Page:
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In the "Mews"

Pet care breeding business opportunities

St. Louis Post Dispatch , October 26, 2007
By Angela Tablac

Despite the dozens of pet shops and boutiques in the St. Louis area, local entrepreneurs selling pet products and services say they aren’t operating in a dog-eat-dog world.

Americans are expected to dole out $40.8 billion this year on pet items and services, according to the American Pet Products Manufacturers Association. That’s up 5.9 percent from $38.5 billion in 2006 and double the amount spent 10 years ago. Area business owners say they are noticing the growth and there are opportunities for more pet companies.

National retail chains like Petco and PetSmart dominate accessory and food sales, but small local businesses have found a stake by concentrating on the personalized segments of pet care: services and upscale products. According to Bob Vetere, president of the pet products manufacturers group, and several business owners, pet-related companies require less training and smaller startup costs than other ventures.

Although no data tracks pet-related spending or businesses in the St. Louis area, Greg Tucker of the Small Business Development Centers — a part of the University of Missouri Extension that helps established and startup firms — said the local pet industry is expanding. The number of startups for doggy day cares, grooming services and posh boutiques especially has increased locally in the last two years.

“It’s not a cute little novelty anymore,” said Tucker, an SBDC director who counsels entrepreneurs. “It’s becoming a trend.”

Tucker, who fields calls about startup businesses, said the initial investment depends on the types of services or products sold. Day cares, grooming services and kennels tend to cost more than pet-sitting companies and other mobile services because more equipment and space are needed. Most pet-geared ventures, however, cost less than $50,000 to start, he estimated.

Jeanné Newberry spent about that much to launch her pet photography business, Puppy Paws & Kittens 2 in O’Fallon, Mo., because she had to buy equipment, including several backdrops for pet portraits.

Newberry has built her business, which she started about a year ago, on taking photos in pet owners’ homes. Although there are several pet photographers in the St. Louis area, Newberry said she isn’t worried about the competition because “there are probably enough customers out there.”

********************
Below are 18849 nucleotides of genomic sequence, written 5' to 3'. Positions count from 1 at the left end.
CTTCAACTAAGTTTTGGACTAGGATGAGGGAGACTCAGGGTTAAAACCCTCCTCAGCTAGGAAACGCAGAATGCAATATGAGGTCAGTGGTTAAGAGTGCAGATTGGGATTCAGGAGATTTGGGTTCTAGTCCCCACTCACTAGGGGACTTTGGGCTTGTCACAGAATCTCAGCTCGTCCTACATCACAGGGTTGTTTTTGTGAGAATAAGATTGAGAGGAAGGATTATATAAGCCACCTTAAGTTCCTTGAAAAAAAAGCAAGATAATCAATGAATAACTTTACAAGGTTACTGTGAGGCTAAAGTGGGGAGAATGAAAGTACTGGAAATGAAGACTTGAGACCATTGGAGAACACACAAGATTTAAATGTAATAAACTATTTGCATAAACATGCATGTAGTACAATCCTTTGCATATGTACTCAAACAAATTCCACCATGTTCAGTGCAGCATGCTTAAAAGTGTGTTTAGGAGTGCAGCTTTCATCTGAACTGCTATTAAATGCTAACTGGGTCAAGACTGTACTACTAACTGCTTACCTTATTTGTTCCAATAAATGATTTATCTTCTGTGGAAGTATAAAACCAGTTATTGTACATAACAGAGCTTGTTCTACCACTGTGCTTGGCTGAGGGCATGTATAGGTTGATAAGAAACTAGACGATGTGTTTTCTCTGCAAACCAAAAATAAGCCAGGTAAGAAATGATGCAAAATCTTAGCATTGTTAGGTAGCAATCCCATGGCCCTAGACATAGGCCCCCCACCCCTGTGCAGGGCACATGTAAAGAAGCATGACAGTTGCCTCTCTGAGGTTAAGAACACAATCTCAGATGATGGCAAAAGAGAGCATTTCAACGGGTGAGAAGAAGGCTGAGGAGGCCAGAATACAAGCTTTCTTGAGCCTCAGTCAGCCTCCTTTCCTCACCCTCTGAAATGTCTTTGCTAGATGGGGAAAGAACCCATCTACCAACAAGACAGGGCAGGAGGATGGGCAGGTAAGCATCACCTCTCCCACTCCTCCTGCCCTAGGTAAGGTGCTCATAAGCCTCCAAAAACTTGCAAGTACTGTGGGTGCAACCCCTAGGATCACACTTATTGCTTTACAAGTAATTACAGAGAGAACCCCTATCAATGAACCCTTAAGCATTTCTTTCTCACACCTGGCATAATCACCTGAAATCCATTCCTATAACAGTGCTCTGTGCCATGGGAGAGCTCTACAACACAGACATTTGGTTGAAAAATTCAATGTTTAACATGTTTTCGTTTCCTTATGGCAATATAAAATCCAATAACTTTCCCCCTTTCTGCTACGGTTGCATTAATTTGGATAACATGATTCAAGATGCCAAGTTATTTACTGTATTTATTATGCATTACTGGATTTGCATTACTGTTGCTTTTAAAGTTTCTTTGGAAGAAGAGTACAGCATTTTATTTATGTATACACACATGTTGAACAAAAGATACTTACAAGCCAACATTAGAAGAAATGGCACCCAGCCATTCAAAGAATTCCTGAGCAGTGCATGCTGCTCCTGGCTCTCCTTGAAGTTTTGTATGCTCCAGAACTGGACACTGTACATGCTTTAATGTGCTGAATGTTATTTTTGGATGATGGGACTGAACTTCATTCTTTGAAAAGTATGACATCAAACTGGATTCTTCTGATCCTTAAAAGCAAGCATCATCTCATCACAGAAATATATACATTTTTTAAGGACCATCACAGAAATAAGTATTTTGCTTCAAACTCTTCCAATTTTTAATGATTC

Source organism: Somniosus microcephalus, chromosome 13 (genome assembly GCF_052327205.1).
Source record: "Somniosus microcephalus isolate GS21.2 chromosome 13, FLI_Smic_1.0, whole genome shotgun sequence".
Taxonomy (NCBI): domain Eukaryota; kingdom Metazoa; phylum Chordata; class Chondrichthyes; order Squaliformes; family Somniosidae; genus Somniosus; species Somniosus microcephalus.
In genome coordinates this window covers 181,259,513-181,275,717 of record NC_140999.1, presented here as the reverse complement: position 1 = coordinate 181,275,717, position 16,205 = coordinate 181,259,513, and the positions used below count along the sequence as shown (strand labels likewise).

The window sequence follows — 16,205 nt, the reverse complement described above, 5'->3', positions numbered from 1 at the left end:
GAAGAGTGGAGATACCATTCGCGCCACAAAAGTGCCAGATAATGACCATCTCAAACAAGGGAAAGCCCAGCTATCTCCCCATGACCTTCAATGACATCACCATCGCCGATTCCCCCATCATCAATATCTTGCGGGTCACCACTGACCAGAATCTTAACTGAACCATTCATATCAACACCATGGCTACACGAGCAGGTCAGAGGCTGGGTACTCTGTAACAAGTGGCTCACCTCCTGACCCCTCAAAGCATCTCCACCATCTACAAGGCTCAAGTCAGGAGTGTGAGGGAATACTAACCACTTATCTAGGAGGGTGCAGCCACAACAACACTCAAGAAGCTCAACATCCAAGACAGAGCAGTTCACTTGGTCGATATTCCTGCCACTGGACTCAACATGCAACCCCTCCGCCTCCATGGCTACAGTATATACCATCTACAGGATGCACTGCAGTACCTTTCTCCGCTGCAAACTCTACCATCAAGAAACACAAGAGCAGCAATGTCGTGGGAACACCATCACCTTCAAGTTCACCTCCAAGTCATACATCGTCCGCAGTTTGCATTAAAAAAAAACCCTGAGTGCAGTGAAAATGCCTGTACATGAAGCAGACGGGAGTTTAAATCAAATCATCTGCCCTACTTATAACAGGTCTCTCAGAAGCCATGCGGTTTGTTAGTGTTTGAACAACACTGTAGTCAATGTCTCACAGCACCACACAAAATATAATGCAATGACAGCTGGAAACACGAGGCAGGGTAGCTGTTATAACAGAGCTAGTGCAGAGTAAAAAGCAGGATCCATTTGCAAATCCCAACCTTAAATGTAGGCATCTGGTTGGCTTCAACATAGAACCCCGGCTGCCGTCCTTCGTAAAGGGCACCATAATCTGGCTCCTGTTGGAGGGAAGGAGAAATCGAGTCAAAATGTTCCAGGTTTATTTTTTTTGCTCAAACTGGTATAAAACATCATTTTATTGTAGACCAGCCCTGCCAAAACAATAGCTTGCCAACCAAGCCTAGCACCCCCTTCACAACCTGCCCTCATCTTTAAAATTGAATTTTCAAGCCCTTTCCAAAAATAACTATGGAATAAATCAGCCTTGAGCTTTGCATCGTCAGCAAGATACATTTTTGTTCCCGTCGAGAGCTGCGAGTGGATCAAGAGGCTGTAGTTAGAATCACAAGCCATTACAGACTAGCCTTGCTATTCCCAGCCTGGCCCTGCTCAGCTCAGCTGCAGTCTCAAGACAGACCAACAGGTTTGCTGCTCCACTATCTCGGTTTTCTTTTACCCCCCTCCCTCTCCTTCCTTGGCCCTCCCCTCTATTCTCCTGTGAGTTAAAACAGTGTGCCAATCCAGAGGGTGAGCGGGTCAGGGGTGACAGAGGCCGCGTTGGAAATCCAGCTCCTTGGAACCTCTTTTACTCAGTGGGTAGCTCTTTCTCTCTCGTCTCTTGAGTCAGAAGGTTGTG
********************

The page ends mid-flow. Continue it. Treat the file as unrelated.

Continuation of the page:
Other owners echoed Newberry’s approach.

At Pets in the City in Soulard, Amy Pizano specializes in sales of natural, organic pet food and holistic treatments in addition to grooming and other services. Her targeted niche helped her capitalize on the pet food recalls last spring and double her business. Since she opened in October 2004, a few competitors have started, but Pizano said the St. Louis market has room for more pet businesses.

“There are so many different kinds of pet-related businesses you can open,” she said. “There are holes (left to fill).”

But some parts of the pet business are tough. Pizano and Newberry said they faced the same obstacles as other entrepreneurs: getting loans and startup capital and figuring out ways to advertise their firms.

But pet businesses find success by offering convenient locations for customers, generating strong word-of-mouth endorsements and tapping into an underserved niche, owners said.

Tammy Tvetene, who opened Critter Sitters pet sitting in 1994 with sister Cindy Berndt, said good customer service is essential.

“In this type of business, you always have to keep in mind we’re not just selling pet care,” ­Tvetene said. “We’re selling peace of mind.” | 314-340-8140

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